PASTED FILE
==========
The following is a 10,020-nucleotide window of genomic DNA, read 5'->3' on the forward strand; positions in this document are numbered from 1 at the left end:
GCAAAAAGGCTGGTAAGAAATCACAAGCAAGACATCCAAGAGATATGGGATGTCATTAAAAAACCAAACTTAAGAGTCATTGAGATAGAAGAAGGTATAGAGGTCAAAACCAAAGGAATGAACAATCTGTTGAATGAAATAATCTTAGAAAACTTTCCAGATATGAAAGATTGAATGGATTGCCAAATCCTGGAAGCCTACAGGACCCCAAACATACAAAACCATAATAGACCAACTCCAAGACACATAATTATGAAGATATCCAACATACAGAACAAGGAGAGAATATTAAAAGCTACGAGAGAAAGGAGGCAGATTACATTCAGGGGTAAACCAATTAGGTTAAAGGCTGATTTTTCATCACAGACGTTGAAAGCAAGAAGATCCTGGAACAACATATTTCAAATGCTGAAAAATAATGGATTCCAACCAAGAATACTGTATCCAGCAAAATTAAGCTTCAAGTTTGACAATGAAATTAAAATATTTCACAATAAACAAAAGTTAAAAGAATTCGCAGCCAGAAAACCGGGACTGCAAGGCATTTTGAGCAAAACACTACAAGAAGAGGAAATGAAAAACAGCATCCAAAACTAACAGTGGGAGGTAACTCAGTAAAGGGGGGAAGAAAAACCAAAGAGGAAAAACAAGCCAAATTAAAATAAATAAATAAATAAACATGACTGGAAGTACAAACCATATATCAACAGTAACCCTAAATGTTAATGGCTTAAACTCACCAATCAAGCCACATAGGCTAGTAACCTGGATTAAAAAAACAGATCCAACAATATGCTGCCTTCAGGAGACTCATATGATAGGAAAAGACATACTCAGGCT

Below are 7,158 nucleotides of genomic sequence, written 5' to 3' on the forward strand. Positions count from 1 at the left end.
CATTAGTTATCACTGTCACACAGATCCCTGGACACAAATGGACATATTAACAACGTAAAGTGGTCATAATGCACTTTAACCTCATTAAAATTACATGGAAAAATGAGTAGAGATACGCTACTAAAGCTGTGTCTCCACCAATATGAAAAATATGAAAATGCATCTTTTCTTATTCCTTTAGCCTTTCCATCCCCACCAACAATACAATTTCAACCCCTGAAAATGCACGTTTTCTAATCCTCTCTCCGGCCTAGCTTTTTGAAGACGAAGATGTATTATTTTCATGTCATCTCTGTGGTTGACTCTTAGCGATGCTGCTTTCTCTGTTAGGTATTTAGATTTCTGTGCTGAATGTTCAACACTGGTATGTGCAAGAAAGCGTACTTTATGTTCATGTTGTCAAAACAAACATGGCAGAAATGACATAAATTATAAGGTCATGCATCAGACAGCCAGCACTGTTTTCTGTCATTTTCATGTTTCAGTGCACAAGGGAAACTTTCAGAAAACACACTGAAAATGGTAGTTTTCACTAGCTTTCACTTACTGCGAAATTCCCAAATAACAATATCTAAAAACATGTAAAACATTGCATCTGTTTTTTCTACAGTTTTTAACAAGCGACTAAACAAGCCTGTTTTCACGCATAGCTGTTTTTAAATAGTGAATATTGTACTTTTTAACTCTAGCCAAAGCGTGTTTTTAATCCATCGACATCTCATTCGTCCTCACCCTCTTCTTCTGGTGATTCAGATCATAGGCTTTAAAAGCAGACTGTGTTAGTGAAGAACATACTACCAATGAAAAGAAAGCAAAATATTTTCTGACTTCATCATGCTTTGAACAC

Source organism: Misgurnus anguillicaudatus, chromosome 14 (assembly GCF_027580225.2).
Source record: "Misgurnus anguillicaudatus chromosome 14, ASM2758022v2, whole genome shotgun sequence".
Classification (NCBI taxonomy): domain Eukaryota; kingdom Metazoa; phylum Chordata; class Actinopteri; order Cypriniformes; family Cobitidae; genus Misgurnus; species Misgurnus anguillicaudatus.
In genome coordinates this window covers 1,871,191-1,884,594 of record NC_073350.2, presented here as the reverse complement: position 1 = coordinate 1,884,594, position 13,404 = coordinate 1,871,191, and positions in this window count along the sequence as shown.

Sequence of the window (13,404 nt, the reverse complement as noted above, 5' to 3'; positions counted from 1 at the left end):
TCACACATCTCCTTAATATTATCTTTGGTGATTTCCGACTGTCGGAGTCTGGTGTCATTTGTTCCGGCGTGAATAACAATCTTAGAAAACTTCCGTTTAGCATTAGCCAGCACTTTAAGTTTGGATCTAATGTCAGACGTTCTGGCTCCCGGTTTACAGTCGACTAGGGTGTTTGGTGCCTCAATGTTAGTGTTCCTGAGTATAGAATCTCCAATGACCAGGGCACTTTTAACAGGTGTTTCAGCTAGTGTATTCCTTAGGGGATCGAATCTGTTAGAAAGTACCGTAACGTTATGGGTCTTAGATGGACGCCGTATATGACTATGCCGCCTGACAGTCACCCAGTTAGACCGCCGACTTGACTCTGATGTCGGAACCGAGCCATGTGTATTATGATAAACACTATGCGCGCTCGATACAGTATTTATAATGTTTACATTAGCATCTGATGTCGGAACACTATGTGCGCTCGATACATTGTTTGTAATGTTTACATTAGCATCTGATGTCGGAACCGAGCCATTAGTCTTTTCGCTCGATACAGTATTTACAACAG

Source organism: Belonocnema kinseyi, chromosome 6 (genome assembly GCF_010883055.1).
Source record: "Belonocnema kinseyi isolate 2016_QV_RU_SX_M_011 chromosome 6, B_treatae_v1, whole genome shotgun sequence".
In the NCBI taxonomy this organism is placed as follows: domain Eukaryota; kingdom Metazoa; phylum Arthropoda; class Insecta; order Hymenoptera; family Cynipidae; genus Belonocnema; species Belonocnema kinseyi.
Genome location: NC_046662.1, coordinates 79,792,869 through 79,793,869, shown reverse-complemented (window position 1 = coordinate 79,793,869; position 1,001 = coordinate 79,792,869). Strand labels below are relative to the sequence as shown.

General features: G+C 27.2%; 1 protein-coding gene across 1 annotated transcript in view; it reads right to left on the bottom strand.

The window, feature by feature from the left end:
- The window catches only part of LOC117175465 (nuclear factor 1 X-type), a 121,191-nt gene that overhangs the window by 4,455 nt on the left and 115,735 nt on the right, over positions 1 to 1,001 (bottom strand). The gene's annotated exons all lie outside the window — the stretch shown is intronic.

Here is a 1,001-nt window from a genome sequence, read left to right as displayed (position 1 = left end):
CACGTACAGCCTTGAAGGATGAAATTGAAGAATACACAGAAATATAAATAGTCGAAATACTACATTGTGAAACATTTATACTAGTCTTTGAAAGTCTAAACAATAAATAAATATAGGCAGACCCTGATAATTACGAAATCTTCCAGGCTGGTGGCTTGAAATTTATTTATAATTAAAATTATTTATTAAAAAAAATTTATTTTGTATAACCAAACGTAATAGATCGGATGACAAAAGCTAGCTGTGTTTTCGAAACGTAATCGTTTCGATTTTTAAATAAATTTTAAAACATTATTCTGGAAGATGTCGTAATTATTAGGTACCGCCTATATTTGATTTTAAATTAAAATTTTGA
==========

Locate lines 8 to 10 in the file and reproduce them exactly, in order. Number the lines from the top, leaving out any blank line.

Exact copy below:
In genome coordinates this window covers 1,871,191-1,884,594 of record NC_073350.2, presented here as the reverse complement: position 1 = coordinate 1,884,594, position 13,404 = coordinate 1,871,191, and positions in this window count along the sequence as shown.

Sequence of the window (13,404 nt, the reverse complement as noted above, 5' to 3'; positions counted from 1 at the left end):
TCACACATCTCCTTAATATTATCTTTGGTGATTTCCGACTGTCGGAGTCTGGTGTCATTTGTTCCGGCGTGAATAACAATCTTAGAAAACTTCCGTTTAGCATTAGCCAGCACTTTAAGTTTGGATCTAATGTCAGACGTTCTGGCTCCCGGTTTACAGTCGACTAGGGTGTTTGGTGCCTCAATGTTAGTGTTCCTGAGTATAGAATCTCCAATGACCAGGGCACTTTTAACAGGTGTTTCAGCTAGTGTATTCCTTAGGGGATCGAATCTGTTAGAAAGTACCGTAACGTTATGGGTCTTAGATGGACGCCGTATATGACTATGCCGCCTGACAGTCACCCAGTTAGACCGCCGACTTGACTCTGATGTCGGAACCGAGCCATGTGTATTATGATAAACACTATGCGCGCTCGATACAGTATTTATAATGTTTACATTAGCATCTGATGTCGGAACACTATGTGCGCTCGATACATTGTTTGTAATGTTTACATTAGCATCTGATGTCGGAACCGAGCCATTAGTCTTTTCGCTCGATACAGTATTTACAACAG